Are you a child?

Watch me paint “Fred” in 1 minute (time lapse)

This oil painting is a self-portrait; me, through my father’s eyes, from behind a camera lens. The painting was inspired by a photo he took for a class assignment for a photography class. If you’ve not been a subscriber for long, you may not be aware that Dad died as a young man (age 37), so any connection to him is precious.

Notice I said that this is me, not “me when I was a child”. We are all the same person inside, from start to finish and beyond. Our true selves operate on intuition, emotion, spiritual energy, and a raw desire to pursue happiness. When we are children we have an easier time with this, but we don’t change into different people when we grow up. The core of us is always there.

Often our childlike unabashed wish to be loved, to be happy, and to be special is hidden deeply within us, as we’ve suffered from rejection, disappointment, and disillusionment. The things we used to want don’t roll smoothly from our hearts anymore, because we don’t want to get hurt again. We “grow up”. Or do we? Don’t we really just GIVE up, instead of grow up?

Life isn’t fair and we all get hurt. Pretending that we don’t want the same things we wanted all along isn’t going to protect us. Why not allow ourselves to be raw, vulnerable, and openly wistful; unashamed of what we want, and believing that we are special?

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Painting Self

Self-portraits are revealing not only of the artist, but of the time period the artist lives in and a historical representation of universally shared human experiences with local, national, and global communities who occupy the same timeline. When the artist is shown as an Observer, the painting of self is merely a cameo appearance. In “Natalie at the Fountain“, the viewer sees only the back of me as I’m taking a picture of the featured subject, the fountain.

When the artist is depicted as an Observer, the painting may have a nostalgic, vintage, or surreal vibe, like seeing the presence of a time traveler. In the fountain art, I painted in the present what I had done in the recent past, that would then be viewed far into the future. All of that can bend the mind into pretzels if we think about it long enough. When the Observer is painted differently from the overall composition- different color (like my red dress), style, perspective, or in any other way that draws attention to the cameo appearance- the Observer looks even more like a time traveler who witnesses a fleeting dot on our shared timeline.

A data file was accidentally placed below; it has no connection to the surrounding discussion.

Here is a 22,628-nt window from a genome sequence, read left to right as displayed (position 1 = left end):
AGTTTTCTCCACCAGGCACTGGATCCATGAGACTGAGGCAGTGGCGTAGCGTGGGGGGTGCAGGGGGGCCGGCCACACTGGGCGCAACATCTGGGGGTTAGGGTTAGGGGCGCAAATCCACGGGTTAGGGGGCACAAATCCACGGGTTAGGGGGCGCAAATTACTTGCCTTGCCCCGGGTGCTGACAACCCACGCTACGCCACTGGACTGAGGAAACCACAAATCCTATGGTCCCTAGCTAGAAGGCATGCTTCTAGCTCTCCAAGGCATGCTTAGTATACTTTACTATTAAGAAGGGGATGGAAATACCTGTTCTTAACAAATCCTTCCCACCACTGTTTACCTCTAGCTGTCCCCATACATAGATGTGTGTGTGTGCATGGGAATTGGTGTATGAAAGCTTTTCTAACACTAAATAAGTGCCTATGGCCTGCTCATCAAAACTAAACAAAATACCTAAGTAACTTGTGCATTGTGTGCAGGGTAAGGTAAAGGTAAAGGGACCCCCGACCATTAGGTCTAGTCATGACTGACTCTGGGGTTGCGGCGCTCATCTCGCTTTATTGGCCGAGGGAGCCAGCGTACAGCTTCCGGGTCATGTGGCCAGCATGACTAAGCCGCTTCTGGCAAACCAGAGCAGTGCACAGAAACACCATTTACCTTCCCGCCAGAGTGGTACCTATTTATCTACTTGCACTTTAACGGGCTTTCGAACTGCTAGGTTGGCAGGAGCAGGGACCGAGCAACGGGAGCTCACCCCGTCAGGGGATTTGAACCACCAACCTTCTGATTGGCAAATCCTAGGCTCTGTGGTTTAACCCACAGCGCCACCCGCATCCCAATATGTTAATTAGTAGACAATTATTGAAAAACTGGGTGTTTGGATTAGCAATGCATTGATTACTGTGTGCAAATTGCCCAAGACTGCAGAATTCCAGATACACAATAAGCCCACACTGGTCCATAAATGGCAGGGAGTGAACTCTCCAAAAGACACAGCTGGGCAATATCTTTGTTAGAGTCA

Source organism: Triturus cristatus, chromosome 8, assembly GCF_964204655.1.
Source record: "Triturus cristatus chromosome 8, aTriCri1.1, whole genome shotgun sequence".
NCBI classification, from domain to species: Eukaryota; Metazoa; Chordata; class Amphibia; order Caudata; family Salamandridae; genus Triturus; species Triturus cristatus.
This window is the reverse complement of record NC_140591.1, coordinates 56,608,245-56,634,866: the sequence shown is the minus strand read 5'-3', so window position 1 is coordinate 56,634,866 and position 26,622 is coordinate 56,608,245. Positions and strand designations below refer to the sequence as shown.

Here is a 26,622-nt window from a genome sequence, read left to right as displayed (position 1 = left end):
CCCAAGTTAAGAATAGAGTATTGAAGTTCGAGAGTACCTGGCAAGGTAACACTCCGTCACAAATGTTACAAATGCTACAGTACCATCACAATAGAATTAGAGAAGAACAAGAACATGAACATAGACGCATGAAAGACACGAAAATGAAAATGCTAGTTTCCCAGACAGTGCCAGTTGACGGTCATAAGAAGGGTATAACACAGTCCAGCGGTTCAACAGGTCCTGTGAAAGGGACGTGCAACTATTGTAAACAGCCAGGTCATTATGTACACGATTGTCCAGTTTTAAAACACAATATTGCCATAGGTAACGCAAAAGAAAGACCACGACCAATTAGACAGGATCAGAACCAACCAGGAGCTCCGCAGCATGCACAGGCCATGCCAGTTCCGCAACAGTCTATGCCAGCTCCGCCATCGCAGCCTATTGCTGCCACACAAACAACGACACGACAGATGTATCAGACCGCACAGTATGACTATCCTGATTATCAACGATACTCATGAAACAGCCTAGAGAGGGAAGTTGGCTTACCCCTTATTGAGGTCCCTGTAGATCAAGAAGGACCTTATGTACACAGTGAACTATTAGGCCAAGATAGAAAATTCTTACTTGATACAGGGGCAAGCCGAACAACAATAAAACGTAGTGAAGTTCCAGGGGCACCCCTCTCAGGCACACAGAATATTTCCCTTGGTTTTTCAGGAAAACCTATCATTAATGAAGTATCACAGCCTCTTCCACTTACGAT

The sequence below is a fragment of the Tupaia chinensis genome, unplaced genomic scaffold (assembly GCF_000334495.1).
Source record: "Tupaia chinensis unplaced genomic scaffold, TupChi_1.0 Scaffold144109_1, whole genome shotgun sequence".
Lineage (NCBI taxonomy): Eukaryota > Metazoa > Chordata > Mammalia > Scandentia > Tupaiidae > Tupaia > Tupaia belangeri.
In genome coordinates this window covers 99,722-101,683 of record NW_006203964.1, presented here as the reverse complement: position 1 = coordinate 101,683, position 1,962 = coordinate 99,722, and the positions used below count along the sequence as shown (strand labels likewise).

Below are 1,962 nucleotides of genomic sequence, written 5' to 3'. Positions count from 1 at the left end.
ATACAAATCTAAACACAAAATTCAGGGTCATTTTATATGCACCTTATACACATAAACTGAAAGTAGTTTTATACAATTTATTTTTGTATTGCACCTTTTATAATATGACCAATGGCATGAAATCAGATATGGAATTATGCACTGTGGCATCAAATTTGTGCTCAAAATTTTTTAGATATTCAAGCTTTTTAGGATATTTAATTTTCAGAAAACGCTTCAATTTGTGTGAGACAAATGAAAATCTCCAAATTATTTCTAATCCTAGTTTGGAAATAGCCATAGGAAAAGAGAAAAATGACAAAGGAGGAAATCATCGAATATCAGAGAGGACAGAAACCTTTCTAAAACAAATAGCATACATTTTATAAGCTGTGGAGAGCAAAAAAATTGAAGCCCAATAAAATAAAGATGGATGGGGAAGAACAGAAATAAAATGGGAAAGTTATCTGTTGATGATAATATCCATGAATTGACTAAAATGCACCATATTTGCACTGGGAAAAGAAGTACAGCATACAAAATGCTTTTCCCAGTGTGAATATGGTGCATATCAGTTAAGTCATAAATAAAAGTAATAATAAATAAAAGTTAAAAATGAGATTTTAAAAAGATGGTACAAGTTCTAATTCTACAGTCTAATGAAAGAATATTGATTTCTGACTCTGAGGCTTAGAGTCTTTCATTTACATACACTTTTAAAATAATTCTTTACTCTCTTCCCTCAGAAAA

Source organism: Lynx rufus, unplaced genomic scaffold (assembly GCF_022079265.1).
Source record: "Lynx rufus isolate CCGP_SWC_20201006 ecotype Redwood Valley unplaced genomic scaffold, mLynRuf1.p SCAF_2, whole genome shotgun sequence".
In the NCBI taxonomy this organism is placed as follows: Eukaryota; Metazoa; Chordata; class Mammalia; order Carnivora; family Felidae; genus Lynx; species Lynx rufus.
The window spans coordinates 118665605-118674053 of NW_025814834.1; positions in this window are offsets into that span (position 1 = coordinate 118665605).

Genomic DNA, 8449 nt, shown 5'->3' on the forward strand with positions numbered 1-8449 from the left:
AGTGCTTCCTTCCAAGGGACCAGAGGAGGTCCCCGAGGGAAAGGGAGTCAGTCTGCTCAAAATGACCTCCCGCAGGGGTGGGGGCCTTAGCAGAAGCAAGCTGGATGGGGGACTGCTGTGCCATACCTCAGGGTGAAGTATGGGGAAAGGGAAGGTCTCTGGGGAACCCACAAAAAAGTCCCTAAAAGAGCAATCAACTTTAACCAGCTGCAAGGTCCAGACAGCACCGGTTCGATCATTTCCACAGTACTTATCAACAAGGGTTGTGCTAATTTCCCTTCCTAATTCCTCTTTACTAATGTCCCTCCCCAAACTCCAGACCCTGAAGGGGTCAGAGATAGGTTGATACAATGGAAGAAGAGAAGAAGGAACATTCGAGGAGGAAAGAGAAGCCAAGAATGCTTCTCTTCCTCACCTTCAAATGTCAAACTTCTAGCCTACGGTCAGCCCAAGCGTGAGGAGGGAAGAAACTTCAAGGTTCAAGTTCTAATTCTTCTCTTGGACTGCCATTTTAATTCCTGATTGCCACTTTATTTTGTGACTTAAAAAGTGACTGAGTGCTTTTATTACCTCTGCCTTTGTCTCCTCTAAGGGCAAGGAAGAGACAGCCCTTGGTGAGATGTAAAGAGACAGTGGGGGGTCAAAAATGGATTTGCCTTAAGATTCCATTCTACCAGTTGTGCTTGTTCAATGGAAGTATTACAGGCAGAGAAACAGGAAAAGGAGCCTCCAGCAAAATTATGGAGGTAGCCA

When the artist is more than an Observer, but instead a Participant, the self-portrait drives the painting. In “Come to the Garden“, I am part of the composition as I sit on the swing with my mug in hand, sunhat showing you that it’s a warm sunny day here in coastal Georgia, and the tilt of my head guides you to join me in being captivated by the birds, flowers, and trees. In this way, my presence serves as a storyteller who brings all of the eclectic elements of nature together under one cohesive work of art. 

Instead of standing separate and apart in a red dress among a subtle earthy backdrop like in the fountain painting, this time I’m wearing the subtle hues while the rest of the composition pops with vibrant color and striking contrast. While I’m a Participant, I am not the Star. The self-portrait doesn’t upstage the featured elements of the composition, but instead complements and supports the art.

When a self-portrait is the Star, it is the main feature of the painting. “Fred” was inspired by a black and white photograph that my late father took of me when he needed willing subjects for his photography class. The picture of me peeking out from behind the neighborhood fire hydrant was taken at Grissom Air Force Base housing, where Dad was stationed at that time. The entire painting is about the self-portrait, and that’s where the story is. Subject placement makes this obvious, but the lack of details in the surrounding landscape (while there are many details in the featured subject) also points the viewer toward the self-portrait as the Star.

Whether a self-portrait of an artist is depicted as an Observer, Participant or the Star, a painting that reveals a glimpse of the artist and the timeline shared by all who occupy it, is a historical marker. Sharing one’s life with others adds to the tapestry of this universe that we call home. In this way, art is like time travel. Will you journey with me?